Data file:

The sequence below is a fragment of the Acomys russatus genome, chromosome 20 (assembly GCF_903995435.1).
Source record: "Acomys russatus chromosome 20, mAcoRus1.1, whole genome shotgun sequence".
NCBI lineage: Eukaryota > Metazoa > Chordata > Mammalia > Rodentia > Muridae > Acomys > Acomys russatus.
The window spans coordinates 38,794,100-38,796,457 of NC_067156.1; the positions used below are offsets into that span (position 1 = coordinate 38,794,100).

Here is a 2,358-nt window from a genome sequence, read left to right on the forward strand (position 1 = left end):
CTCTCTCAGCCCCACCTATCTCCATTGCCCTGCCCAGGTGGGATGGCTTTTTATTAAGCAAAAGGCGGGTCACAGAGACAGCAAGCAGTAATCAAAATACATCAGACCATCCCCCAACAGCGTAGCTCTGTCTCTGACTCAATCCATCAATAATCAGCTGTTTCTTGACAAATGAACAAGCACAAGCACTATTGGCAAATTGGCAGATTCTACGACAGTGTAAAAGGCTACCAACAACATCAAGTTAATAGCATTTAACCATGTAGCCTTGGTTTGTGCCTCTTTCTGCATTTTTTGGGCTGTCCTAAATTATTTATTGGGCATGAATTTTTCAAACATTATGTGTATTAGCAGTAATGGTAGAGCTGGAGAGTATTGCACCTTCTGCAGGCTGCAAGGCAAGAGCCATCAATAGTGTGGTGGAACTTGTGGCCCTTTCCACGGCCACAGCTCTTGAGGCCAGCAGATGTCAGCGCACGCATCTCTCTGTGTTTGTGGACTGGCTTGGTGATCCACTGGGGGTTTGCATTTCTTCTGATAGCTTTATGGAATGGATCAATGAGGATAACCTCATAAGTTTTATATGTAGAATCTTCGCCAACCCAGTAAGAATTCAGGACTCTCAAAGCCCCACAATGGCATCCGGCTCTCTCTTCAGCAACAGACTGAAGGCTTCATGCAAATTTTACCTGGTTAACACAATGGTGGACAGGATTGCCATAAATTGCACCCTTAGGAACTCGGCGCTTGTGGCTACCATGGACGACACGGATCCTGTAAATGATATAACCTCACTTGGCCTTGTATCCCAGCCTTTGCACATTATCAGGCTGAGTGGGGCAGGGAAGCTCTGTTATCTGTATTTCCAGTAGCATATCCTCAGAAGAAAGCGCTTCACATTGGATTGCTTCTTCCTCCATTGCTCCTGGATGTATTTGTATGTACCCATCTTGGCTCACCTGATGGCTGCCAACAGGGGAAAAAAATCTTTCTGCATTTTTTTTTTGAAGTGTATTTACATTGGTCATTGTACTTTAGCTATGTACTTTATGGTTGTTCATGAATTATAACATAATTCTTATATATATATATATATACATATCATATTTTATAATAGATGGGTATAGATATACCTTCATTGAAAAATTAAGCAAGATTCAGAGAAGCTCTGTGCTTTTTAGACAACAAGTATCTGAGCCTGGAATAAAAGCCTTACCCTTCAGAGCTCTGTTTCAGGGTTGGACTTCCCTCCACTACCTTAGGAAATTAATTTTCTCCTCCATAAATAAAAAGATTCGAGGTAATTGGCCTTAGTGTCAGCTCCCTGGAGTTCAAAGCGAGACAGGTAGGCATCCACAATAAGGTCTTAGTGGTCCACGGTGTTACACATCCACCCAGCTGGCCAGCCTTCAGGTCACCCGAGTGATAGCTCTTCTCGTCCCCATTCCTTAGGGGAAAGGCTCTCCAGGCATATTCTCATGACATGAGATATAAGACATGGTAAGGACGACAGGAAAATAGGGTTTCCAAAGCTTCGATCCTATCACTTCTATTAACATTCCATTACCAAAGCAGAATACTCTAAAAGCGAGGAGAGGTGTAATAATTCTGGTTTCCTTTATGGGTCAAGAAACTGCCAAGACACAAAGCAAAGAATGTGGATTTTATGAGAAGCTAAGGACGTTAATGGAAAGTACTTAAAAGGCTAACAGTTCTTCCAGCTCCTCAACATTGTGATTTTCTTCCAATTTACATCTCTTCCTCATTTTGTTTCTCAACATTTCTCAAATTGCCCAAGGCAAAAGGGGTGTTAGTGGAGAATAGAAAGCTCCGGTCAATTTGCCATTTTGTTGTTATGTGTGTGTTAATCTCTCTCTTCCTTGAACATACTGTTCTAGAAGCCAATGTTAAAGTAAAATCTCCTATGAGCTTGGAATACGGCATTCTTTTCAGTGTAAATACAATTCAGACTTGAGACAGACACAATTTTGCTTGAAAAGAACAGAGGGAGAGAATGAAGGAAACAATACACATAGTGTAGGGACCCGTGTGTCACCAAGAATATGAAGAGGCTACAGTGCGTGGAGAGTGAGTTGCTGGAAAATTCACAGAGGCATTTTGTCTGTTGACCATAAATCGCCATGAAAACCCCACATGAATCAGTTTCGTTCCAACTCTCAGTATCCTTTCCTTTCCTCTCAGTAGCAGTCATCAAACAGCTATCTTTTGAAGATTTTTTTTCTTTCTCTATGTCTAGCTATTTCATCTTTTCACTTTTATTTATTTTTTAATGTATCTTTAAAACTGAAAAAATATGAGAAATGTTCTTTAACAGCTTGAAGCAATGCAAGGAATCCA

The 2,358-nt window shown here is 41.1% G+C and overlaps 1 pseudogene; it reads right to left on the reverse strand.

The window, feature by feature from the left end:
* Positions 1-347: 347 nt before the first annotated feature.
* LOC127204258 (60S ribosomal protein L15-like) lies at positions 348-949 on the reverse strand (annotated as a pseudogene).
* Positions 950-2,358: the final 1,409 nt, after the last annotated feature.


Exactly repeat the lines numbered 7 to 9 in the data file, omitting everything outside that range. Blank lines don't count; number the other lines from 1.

The 2,358-nt window shown here is 41.1% G+C and overlaps 1 pseudogene; it reads right to left on the reverse strand.

The window, feature by feature from the left end:
* Positions 1-347: 347 nt before the first annotated feature.